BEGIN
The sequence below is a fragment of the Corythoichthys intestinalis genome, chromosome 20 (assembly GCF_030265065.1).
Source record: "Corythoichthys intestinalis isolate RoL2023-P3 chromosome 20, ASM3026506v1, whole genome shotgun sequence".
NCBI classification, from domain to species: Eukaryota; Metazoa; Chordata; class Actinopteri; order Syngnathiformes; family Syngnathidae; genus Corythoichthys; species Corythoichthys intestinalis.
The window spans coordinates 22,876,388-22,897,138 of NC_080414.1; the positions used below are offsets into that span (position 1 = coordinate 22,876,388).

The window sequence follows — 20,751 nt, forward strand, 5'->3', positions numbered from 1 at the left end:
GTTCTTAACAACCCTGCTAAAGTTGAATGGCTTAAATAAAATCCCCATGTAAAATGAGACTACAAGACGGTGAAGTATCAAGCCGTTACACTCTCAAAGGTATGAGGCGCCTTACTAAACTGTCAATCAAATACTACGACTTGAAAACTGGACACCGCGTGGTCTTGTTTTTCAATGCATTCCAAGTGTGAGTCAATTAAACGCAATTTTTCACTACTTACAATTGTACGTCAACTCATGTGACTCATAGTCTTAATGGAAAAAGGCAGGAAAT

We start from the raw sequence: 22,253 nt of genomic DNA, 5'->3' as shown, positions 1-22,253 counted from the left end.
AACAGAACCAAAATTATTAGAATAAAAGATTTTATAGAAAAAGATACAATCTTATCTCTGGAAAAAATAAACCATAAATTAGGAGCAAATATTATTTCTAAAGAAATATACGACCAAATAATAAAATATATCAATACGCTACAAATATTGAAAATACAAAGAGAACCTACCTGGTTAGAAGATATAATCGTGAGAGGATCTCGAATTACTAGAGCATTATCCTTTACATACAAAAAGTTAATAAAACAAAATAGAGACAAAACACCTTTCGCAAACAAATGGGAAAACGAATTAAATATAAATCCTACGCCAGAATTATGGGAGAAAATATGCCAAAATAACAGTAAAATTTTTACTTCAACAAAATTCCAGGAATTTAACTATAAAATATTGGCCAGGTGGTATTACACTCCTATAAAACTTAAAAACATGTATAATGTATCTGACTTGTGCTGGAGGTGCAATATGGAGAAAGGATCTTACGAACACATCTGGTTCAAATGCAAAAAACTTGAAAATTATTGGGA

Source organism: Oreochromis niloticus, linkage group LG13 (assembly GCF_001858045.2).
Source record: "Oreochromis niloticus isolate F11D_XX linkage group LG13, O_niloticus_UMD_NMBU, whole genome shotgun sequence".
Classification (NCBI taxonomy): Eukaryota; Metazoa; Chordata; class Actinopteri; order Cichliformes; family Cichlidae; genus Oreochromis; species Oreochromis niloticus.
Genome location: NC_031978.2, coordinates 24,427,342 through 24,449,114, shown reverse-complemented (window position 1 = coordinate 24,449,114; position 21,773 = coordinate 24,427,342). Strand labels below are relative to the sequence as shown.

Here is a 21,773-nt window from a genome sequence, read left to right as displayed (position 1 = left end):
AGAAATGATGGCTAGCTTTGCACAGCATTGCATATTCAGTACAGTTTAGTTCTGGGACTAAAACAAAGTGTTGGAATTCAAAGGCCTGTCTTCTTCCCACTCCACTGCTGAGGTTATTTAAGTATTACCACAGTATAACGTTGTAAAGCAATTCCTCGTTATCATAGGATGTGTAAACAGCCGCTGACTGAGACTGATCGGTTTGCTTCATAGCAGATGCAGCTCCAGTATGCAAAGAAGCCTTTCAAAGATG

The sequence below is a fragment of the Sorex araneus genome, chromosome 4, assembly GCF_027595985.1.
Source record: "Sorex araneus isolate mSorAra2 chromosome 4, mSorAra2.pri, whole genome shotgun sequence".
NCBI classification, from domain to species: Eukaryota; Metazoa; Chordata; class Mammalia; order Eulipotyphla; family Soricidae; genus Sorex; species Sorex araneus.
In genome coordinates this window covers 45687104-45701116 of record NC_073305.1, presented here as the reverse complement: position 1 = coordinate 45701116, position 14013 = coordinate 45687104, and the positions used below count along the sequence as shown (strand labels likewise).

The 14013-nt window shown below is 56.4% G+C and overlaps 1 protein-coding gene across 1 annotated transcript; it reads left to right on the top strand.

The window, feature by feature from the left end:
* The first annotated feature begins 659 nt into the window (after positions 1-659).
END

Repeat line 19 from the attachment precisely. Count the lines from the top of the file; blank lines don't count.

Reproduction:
The 14013-nt window shown below is 56.4% G+C and overlaps 1 protein-coding gene across 1 annotated transcript; it reads left to right on the top strand.